Tofo Scuba

A weather-beaten tractor pushed the boat into the churning surf as we walked alongside and held onto the brim. Water rising to our chests, an instruction was shouted to us and we all clambered into the boat.”

Upon receiving an invitation to attend an April destination wedding in Inhambane, Mozambique, my scuba diving yearnings immediately increased. Visions of brilliant blue warm-water currents flooded my mind. I expected to be swimming among shoals of brightly coloured Banner, Butterfly, Parrot and Snappers with all of the enjoyment that I could muster.

To increase my chances of seeing all that I desired, I signed up for my advance Professional Academy of Diving Instructors (PADI) course that included five dives. After thorough online research, I decided on Tofu Scuba diving centre that was just under five kilometres from our beach resort.

Sun & salt and R&Rs

My girlfriend and I stayed in a fully-kitted (read: air-conditioned) beach resort on the Northwestern tip of Inhambane’s peninsula. The staff at the resort, Farol da Barra, made us feel at home during the gentle evenings and in between my dives. The roaring ocean, a mere hundred meters from our first-floor balcony, and a freshwater pool at the restaurant ensured, if nothing else, we would have a liquid-filled time.


The pool area was set back from the beach and shaded by lush coconut trees. After making fast friends of schools of fish, we sat poolside sipping the infamous Mozambique tonic, R & R (rum and raspberry) slushies. Their affordable drinks in the evenings washed away the day’s sun and salt.

The guest house’s menu was nicely varied. From pizzas to freshly caught sea platters, the food kept me fuelled for the days of diving to come.

At sunrise on my first dive day, I practically jumped into my fins (I then took them off so that I could walk the along the beach to the dive centre). I challenged myself to walk this long, beautiful stretch of beach each morning as a preparation for my dives. I used it to get my mind ready to learn a new skill. The tranquillity of dawn was also a mood setter.

After an hour and a half of bare-footed scurry along with the googly-eyed crabs, sweat beading down my smiling face, I reached the centre and introduced myself to the local and international staff of Tofo Scuba.

The induction

I went through a thorough induction and pre-dive safety briefing. My instructor assisted me in selecting my five skills that would be covered in my course. Two of the five skills are mandatory: deep diving and navigation. The deep diving skill would allow me to advance from my current 18-metre maximum depth to a 30-metre maximum; the navigation skill would allow me to competently swim on a heading underwater.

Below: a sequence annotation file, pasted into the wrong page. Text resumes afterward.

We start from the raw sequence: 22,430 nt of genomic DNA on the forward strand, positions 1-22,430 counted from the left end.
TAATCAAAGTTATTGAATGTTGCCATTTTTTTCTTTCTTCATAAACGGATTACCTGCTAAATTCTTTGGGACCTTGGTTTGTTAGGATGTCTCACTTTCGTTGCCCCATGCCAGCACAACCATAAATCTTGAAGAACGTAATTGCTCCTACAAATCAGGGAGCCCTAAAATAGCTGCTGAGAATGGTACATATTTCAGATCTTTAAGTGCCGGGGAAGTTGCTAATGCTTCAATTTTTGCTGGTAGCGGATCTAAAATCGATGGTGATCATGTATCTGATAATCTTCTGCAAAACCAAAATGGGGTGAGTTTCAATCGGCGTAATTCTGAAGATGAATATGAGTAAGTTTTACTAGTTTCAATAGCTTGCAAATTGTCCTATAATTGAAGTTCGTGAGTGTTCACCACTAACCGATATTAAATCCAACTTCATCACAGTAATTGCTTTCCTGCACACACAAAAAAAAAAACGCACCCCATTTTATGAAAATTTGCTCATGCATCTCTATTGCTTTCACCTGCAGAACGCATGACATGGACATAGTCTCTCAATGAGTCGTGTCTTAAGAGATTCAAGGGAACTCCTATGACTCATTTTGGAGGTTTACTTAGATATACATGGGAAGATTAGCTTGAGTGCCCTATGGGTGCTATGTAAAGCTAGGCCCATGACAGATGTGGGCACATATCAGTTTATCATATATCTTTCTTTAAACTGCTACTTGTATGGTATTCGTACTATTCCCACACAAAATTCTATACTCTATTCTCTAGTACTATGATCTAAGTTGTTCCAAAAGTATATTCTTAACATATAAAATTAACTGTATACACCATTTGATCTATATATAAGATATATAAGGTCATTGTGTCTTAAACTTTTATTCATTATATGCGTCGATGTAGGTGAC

I had three skills choices and selected: fish identification, boat diving and drift diving. My first dive for the day would cover the boat skill. This would enable me to dive from a boat into the water as opposed to a shore entry – where one would normally walk from the beach and into the water.

We were ready to get into the ocean so we kitted up with life vests. A weather-beaten tractor pushed the boat into the churning surf as we walked alongside and held onto the brim. Water rising to our chests, an instruction was shouted to us and we all clambered into the boat. With the wet, slick, round ‘edges’ of rubber – not even the elite divers could make the this look elegant.


All aboard, we made a 20-minute journey to our first dive spot ‘Fingers’ – so named because of the reef’s shape below us. With the pre-dive checks having successfully been completed, we rocked off backwards into the water and made a controlled descent to the seabed below.

Following the dive master, we swam along the reefs outstretched fingers and saw abundant healthy tropical sea life. There was a school of brilliant blue Surgeon fish, yellow and white Bannerfish and one four foot Grouper that looked like it meant business. Further along the dive, we were lucky enough to spot a leaf fish that made me laugh bubbles because of its transparent ‘finless-appearance’.

Once we were satisfied watching a leaf under water, we had reached our limit and made our way safely to the surface, popping our heads out into the sea air for our first direct fresh air in 35 minutes. I had successfully completed my first skill.

The finale

Of the remaining skills, my favourite was fish identification. I was taught many hand gestures of how to communicate to another diver that I’d seen fish sighting. Sharks, jellyfish, barracuda, eels, scorpion fish, frogfish, many of the rainbow-coloured tropical fish – I was a marine dictionary with my hands.

Besides the underwater leaf, the highlight was when my instructor gestured to me on my final dive. Before even turning, I knew what wonder awaited me. It was a titan of a leather head turtle. He (or she) was gracefully finning through the water effortlessly. It appeared to be flying, and I was right there to witness the marvel.

under water

Aside from the five-foot white-tipped reef shark, the turtle had really made my course-completing dive. I emerged from the water like a turtle would – beak first – as a successfully advanced diver.

The wedding ceremony was spectacular with a fiery sunset and rolling surf as the backdrop. The surrounding landscape of wind-formed sand dunes, full-fruited coconut trees, mango-sized avocado pears and happy local inhabitants made for a special evening for the bride and groom. The newlyweds wore their smiles late into the night, as did we.

Albeit for a different reason, my scuba diving expectations had been fulfilled by that crystal clear, brilliant blue and warm water currents of Mozambique’s Inhambane waters.